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Lynnie’s Lessons—Remembering Mandy



After that night of holy ground intimacy, I baked that little face. Anatomically, it was all kinds of just wrong. But it was my first full-face sculpt, the first one I wanted to turn into a figure, a doll even.

I couldn’t just have a disembodied head, so I sculpted her hands and feet—my firsts—the tiny fingers a little too blockish, and I forgot the arch of her foot. I pressed the end of a hair barrette into the pads of her fingers to create nail beds and tried to form ankles.

I baked all the pieces on a glass baking pan in the oven. I didn’t have a clue how to create and build doll armature yet. I worked with what I had, a small rectangular block of wood. Holes were drilled on the top and bottom. I attached her arms and feet to florist wire, wrapped them with a bit of quilt batting, and hot-glued them into the holes (I would be thankful for this step later). Then I inserted the dowel rod that held her head into the predrilled hole. Alas, I forgot to drill holes for her arm wires. I did what I would often do throughout my growth as a doll artist, I improvised. I wrapped the wire around the dowel of her neck. (All of this is not just descriptive prattle; it will be necessary to the story later.)

There she was in all her bald-headed, jimmy-rigged glory. I could hold her in my hands, she could stand, and I could bend her arms and her legs somewhat. If her head was disproportionate, her body was sorely misaligned and disjointed—one leg shorter than the other, her neck non-existent. Honestly, I didn’t care. I was delighted with her.

In little ways, I realized she reminded me of my great-grandmother Amanda—Mamaw. Some of my earliest and fondest memories are of her. I brushed her long gray braid; the wispy age of the strands felt light in my hand. At ninety, Mamaw Mandy’s nose was a bit bulbous, and her eyes were small and blue and kind. Even the hue of the clay (I didn’t know how to tint, paint, or chalk it yet) was the color of Mandy’s crepe skin.

Mamaw often stood at the door and watched six-year-old me play in the front yard. As she leaned on her walker, I was told she prayed for me. I wish I could hold her gnarled, arthritic hands in mine and pray together, her head pressed against mine.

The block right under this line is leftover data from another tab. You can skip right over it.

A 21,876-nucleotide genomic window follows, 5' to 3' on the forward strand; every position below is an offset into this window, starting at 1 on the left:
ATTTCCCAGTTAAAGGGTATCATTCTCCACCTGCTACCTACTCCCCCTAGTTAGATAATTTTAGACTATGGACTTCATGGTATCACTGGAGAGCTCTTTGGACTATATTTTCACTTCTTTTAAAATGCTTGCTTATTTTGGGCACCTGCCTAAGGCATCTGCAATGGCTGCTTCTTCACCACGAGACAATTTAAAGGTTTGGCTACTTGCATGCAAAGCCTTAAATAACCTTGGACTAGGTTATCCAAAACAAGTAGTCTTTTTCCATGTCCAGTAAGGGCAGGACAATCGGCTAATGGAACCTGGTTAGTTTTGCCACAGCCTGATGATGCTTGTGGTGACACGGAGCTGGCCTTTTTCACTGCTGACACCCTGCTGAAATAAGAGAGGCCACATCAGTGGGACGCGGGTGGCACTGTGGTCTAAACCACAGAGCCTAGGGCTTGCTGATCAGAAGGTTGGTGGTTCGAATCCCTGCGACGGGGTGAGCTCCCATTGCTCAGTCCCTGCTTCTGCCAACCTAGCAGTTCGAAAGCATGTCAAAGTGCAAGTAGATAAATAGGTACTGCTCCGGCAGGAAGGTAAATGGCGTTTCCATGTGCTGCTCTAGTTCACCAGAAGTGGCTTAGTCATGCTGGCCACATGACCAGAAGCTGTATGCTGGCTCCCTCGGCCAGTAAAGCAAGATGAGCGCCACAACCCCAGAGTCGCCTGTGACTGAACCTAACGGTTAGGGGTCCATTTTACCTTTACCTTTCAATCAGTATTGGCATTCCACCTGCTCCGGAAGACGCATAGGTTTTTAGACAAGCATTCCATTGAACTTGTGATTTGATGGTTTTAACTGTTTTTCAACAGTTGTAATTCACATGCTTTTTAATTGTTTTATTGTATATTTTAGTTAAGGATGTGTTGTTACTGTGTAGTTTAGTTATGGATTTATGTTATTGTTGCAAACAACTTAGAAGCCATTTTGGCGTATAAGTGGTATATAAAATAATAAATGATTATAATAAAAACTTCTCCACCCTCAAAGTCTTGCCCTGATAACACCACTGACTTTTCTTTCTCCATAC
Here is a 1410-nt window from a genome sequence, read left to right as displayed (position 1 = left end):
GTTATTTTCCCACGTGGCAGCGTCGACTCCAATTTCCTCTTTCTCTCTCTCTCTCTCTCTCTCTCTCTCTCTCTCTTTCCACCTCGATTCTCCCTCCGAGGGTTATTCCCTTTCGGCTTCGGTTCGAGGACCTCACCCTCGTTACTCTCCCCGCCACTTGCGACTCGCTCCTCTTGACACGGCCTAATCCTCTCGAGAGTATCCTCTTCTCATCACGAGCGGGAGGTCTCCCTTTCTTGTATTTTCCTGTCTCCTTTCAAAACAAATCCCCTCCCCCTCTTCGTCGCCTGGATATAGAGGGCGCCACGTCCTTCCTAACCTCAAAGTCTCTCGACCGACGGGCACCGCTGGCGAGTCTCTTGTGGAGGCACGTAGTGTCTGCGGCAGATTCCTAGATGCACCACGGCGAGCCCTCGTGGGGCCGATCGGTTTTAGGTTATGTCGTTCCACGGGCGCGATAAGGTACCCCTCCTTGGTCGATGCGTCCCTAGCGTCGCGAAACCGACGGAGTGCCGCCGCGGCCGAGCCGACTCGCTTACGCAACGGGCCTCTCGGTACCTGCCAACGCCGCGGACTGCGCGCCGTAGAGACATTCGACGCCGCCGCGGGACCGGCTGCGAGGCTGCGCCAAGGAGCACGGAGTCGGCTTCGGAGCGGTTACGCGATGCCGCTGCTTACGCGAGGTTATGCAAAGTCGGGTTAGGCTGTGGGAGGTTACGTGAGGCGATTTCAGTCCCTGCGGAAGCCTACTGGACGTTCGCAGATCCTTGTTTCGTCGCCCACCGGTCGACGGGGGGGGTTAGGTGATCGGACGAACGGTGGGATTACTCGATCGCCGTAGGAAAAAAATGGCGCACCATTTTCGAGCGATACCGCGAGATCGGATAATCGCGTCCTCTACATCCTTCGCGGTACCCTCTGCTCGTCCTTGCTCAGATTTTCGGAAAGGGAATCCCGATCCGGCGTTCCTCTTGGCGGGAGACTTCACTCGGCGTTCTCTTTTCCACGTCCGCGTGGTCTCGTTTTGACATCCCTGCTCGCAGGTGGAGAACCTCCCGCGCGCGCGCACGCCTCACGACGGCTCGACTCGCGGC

I decided to wig this doll to remind me of my great-grandmother. Of course, I didn’t know how to wig a doll either. But I bought flax and covered that sweet head in a twisted rope bun and a shoulder braid—I tied the end with a piece of pale blue thread.

There she stood in her wire and wooden nakedness. She knew no shame; I carried it for her. She needed clothes—and I know now that the clothes, like fig leaves, covered my mistakes and lack of skill. But sewing her tiny clothes was not new or unfamiliar territory for me. Many a night, the clock hands moved far past the midnight hour as I designed and sewed a whole wardrobe of frocks for my daughters’ dolls.


I made her a little blue dress, sewed on tiny buttons, and frayed the hem because I cut the skirt too short. I pulled it over her block body, straightened her sleeves, and pressed down the gathers of the dress. I grew dissatisfied with her, and she seemed frumpy and clumsy. Slowly, she was pushed to the back of the craft table.


I started sculpting and creating more dolls. After the fourth or fifth one, I started giving them away as gifts. And then, someone asked me to make a doll for a family member. The season of commissioned art arrived.

And that first little doll was tucked away in my craft box, forgotten.



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